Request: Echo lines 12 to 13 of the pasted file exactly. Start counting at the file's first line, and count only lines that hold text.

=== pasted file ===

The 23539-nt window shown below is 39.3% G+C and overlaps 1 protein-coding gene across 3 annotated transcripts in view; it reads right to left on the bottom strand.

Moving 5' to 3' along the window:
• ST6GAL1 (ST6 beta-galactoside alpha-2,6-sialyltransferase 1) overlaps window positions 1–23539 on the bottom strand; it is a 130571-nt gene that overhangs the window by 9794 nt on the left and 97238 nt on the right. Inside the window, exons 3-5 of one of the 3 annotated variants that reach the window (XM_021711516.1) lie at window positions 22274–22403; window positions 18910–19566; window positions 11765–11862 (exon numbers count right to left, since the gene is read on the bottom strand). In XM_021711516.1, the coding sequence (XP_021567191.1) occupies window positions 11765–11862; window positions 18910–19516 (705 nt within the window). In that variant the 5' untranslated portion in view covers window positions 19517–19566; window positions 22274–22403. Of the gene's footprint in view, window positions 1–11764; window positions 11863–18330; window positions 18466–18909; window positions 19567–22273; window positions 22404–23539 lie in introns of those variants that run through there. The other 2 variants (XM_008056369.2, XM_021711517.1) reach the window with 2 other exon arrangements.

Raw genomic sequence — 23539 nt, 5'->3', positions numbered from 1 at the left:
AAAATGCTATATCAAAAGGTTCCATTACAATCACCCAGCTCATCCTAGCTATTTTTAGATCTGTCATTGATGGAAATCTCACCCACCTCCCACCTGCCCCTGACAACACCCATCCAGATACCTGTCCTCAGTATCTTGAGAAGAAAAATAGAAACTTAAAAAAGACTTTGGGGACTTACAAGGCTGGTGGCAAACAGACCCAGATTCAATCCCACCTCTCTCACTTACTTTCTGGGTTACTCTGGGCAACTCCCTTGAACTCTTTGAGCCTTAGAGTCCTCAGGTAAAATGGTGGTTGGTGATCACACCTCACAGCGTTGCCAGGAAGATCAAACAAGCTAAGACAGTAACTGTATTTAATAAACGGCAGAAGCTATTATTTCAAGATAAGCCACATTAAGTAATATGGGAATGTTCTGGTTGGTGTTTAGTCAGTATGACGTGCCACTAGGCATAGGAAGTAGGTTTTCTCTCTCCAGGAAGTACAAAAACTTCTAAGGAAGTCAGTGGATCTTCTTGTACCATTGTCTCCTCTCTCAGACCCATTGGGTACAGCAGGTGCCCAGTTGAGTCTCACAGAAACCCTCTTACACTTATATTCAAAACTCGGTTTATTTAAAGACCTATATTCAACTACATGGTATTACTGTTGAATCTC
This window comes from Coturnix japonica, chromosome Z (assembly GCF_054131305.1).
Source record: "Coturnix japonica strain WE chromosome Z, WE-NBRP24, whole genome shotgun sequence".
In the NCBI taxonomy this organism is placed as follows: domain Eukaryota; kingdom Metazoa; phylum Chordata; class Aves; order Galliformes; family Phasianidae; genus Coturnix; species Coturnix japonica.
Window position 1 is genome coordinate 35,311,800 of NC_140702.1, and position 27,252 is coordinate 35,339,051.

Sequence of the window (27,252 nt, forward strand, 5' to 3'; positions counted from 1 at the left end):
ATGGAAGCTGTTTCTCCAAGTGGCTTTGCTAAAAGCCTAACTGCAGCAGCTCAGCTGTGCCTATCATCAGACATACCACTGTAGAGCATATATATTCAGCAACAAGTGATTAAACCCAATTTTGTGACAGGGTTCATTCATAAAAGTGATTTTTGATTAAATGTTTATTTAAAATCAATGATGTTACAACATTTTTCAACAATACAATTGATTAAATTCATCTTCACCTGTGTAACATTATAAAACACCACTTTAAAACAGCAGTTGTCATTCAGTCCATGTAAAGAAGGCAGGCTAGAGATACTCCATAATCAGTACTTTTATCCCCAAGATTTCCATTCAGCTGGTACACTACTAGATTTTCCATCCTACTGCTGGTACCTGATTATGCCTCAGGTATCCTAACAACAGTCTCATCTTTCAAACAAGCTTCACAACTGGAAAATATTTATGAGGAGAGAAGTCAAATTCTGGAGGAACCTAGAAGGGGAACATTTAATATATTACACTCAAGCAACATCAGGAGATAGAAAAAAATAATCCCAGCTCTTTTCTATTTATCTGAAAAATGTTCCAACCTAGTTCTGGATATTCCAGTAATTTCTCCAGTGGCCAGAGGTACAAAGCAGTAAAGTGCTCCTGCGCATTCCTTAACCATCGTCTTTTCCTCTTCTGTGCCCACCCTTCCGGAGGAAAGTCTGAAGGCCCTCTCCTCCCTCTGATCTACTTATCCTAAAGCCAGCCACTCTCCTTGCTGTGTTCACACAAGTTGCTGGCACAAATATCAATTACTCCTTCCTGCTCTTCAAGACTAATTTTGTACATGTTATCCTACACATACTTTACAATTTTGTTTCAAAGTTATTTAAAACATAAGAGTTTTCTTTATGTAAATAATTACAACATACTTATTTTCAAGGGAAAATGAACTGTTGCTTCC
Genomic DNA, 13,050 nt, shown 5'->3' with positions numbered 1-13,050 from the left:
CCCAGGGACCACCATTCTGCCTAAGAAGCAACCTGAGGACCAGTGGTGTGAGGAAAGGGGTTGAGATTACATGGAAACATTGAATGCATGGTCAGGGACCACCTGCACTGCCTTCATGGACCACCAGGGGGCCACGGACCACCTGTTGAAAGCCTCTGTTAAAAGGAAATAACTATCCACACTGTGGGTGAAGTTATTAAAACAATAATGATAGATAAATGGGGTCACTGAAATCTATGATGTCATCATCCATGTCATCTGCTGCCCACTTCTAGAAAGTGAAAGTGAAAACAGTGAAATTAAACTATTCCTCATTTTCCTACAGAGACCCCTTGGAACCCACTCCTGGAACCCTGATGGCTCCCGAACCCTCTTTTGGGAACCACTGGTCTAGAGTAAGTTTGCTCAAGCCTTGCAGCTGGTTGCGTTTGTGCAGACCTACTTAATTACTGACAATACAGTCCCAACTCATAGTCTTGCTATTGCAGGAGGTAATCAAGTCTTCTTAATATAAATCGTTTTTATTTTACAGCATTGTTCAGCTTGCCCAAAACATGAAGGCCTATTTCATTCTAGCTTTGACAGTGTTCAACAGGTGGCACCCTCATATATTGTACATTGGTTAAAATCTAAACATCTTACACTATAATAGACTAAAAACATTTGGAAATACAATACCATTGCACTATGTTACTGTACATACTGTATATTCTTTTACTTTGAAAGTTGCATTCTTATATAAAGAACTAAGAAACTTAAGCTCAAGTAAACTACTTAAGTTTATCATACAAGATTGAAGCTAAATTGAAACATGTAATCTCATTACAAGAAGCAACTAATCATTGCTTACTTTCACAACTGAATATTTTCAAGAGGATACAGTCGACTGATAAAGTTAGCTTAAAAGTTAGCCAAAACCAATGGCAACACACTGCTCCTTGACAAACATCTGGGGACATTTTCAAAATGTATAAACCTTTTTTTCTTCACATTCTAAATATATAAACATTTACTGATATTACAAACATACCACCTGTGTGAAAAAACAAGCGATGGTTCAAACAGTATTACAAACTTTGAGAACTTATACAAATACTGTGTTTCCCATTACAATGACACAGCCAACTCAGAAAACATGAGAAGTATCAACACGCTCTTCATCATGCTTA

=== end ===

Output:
Genomic DNA, 13,050 nt, shown 5'->3' with positions numbered 1-13,050 from the left:
CCCAGGGACCACCATTCTGCCTAAGAAGCAACCTGAGGACCAGTGGTGTGAGGAAAGGGGTTGAGATTACATGGAAACATTGAATGCATGGTCAGGGACCACCTGCACTGCCTTCATGGACCACCAGGGGGCCACGGACCACCTGTTGAAAGCCTCTGTTAAAAGGAAATAACTATCCACACTGTGGGTGAAGTTATTAAAACAATAATGATAGATAAATGGGGTCACTGAAATCTATGATGTCATCATCCATGTCATCTGCTGCCCACTTCTAGAAAGTGAAAGTGAAAACAGTGAAATTAAACTATTCCTCATTTTCCTACAGAGACCCCTTGGAACCCACTCCTGGAACCCTGATGGCTCCCGAACCCTCTTTTGGGAACCACTGGTCTAGAGTAAGTTTGCTCAAGCCTTGCAGCTGGTTGCGTTTGTGCAGACCTACTTAATTACTGACAATACAGTCCCAACTCATAGTCTTGCTATTGCAGGAGGTAATCAAGTCTTCTTAATATAAATCGTTTTTATTTTACAGCATTGTTCAGCTTGCCCAAAACATGAAGGCCTATTTCATTCTAGCTTTGACAGTGTTCAACAGGTGGCACCCTCATATATTGTACATTGGTTAAAATCTAAACATCTTACACTATAATAGACTAAAAACATTTGGAAATACAATACCATTGCACTATGTTACTGTACATACTGTATATTCTTTTACTTTGAAAGTTGCATTCTTATATAAAGAACTAAGAAACTTAAGCTCAAGTAAACTACTTAAGTTTATCATACAAGATTGAAGCTAAATTGAAACATGTAATCTCATTACAAGAAGCAACTAATCATTGCTTACTTTCACAACTGAATATTTTCAAGAGGATACAGTCGACTGATAAAGTTAGCTTAAAAGTTAGCCAAAACCAATGGCAACACACTGCTCCTTGACAAACATCTGGGGACATTTTCAAAATGTATAAACCTTTTTTTCTTCACATTCTAAATATATAAACATTTACTGATATTACAAACATACCACCTGTGTGAAAAAACAAGCGATGGTTCAAACAGTATTACAAACTTTGAGAACTTATACAAATACTGTGTTTCCCATTACAATGACACAGCCAACTCAGAAAACATGAGAAGTATCAACACGCTCTTCATCATGCTTA